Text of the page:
Tubby men, scruffy men, puny men, beefy men – when you put them in designer suits and swanky shoes, they all ooze sex appeal.
A good suit tailor is like an adroit diamond cutter who can turn raw stones into blinding gems that know no brilliance hitherto.
He knows your body – probably more than you do, and has the eye and knack to make you look a million bucks for just a fraction of the price.
For the clueless grooms, you are lucky to read this post as we are going to guide you how to suit up and stand out! Enjoy your read!
Which designs would you suggest for the different body types?
What is the suggestion for grooms who perspire easily?
Natural Materials like cotton, 100% pure light-weight wool and linen. A good suit should be made in fine-quality wool. For grooms who perspire easily, they should wear 100% cotton shirt underneath the jacket. They should also stick to just jacket and trousers, and no waistcoat.
Advice for grooms when they look for a tailor:
Please look for one that has a good reputation and follows the latest fashion trends.
Double-breasted vs Single-breasted
A single-breasted jacket is more commonly seen. It consists of just one row of buttons while a double-breasted coat bears two parallel sets of buttons. Men with a small frame should avoid double-breasted jackets as its bulky shape will make you appear shorter.
Unlike the single-breasted design, the double-breasted suit – which is suitable for formal weddings – must be buttoned up at all times to do justice the look. It can make grooms who melt easily under hot weather look and feel hot in the wrong way.
Portly men will look smart and chic when tucked into a double-breasted suit, as the extra layer of fabric and two rows of buttons across the front create an illusion of a flatter tummy.
Lapels are the two flaps of fabric that run from the collar down the front of a jacket. While they do not add inches to your height or chest line, they are an expression of your style, taste and personality. Lapels on a wedding suit jacket should have a buttonhole on the left to hold the boutonniere.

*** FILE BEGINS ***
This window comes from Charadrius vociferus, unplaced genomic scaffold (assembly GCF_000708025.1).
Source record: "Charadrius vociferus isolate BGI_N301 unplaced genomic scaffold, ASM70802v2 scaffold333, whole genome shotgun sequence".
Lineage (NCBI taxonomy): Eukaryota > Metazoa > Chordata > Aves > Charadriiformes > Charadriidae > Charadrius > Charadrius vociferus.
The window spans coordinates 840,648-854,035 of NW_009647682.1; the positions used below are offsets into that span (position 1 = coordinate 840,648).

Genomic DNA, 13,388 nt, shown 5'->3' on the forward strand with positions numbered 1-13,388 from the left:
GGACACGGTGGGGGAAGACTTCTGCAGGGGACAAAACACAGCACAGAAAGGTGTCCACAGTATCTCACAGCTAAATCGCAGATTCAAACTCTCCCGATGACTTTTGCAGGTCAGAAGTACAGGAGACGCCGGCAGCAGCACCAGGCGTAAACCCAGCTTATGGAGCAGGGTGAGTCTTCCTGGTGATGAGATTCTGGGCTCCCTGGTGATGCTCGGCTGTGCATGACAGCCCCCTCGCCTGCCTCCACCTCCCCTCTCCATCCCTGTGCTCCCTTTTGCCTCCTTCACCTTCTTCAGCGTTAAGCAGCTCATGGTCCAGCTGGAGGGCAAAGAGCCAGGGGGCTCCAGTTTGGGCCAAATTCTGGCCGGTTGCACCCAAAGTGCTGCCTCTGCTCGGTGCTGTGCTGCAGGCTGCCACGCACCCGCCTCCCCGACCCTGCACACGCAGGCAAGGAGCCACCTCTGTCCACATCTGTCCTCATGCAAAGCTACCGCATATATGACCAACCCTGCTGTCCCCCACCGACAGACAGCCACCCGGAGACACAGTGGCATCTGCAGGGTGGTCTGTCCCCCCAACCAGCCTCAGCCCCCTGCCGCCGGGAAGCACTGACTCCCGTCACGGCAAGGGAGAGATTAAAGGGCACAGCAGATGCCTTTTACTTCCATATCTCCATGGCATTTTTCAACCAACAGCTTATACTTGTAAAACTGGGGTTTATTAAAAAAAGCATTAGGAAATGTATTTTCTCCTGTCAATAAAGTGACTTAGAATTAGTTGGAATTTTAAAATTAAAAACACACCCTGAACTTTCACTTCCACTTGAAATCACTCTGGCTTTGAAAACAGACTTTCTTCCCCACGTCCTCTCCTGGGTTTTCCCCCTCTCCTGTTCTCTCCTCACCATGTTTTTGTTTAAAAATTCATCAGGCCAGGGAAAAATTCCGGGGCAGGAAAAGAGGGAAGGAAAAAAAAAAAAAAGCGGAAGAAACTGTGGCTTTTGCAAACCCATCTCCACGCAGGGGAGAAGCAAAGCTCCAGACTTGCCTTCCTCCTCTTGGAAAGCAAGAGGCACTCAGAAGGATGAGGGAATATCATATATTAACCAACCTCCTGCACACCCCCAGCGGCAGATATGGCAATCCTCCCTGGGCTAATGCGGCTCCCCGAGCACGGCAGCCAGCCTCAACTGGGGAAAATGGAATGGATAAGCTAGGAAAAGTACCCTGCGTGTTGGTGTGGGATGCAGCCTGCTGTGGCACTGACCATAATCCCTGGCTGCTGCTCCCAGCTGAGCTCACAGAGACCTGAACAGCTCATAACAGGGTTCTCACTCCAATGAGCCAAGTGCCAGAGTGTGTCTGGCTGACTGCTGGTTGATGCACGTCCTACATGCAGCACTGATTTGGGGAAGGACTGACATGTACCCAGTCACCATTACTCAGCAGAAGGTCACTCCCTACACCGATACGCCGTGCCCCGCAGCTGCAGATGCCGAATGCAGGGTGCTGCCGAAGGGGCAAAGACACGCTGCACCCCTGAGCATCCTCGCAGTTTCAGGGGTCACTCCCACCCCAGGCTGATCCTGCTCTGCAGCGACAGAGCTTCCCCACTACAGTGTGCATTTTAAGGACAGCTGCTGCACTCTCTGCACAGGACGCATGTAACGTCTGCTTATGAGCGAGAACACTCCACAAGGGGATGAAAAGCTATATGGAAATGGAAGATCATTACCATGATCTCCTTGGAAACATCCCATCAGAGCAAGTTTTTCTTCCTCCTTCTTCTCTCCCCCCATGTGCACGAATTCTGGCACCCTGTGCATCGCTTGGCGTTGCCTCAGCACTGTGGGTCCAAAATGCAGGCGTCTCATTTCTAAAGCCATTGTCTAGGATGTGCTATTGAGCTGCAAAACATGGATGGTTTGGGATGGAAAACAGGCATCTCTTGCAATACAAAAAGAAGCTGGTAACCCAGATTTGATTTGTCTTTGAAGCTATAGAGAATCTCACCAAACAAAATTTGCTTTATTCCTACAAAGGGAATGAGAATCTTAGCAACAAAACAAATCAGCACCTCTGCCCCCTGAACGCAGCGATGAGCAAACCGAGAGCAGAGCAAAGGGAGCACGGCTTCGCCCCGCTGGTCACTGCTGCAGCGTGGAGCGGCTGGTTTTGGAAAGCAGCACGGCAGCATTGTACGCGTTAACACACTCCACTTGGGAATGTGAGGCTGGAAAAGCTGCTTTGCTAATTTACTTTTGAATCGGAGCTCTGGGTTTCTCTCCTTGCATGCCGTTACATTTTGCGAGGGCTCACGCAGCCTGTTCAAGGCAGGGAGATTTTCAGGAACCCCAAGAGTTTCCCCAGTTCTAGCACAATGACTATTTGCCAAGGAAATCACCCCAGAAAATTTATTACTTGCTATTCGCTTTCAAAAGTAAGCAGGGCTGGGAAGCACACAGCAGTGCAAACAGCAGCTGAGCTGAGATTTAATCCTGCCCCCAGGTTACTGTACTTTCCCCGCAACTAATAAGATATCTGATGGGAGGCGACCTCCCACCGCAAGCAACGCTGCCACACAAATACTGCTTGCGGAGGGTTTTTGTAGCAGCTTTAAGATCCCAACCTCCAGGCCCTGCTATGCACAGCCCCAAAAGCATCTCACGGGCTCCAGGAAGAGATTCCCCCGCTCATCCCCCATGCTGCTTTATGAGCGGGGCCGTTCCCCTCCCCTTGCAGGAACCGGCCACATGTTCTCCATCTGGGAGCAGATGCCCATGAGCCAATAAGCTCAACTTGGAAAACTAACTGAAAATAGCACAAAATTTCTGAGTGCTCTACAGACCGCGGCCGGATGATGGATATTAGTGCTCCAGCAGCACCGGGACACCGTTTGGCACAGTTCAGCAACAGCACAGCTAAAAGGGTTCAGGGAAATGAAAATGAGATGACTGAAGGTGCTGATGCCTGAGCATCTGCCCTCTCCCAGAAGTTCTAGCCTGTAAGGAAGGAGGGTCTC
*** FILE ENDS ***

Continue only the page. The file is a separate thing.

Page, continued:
Notched lapels, also known as step lapels, are sewn to the collar at an angle to create a visual “step affect”. It is the most common style and often seen on business suits. This type of lapels lacks flair but is recommended for grooms who hope to reuse their wedding suit at the workplace.
Compared to notched lapels, peaked or pointed lapels are more flamboyant, with pointy flaps that extend beyond the jacket collar. Single-breasted, peaked lapel suit is pretty dressy, and yet suave and distinctive.
Shawl lapels, otherwise known as roll collar, are more toned down and feature smooth-curved flaps that appear informal. It is an excellent choice for short and stocky guys who want to create a more vertical line.
Shirt: Plain white, point collar shirts match easily with all jackets. You should choose a collar that is flattering to your face. For example, you can opt for a spread collar if you have a narrow face; or if you have a round face, you might want to consider a straight point collar. As a rule, never wear a button-down collar shirt with a double-breasted suit.
Belt, shoes, and socks: Your belt should be the same colour as your shoes. Black is usually a safe choice for both shoes and belt. Wingtips or shoes that feature a toe cap that spreads out toward the sides of the shoes, or other traditional lace-up shoes are recommended. Very importantly, your socks should match your pants.
Ties: Your tie should have subtle patterns and background colours to match the jacket. Bow tie is a classic and never goes out of style. It is suave, sophisticated and debonair and sets the groom apart from the entourage.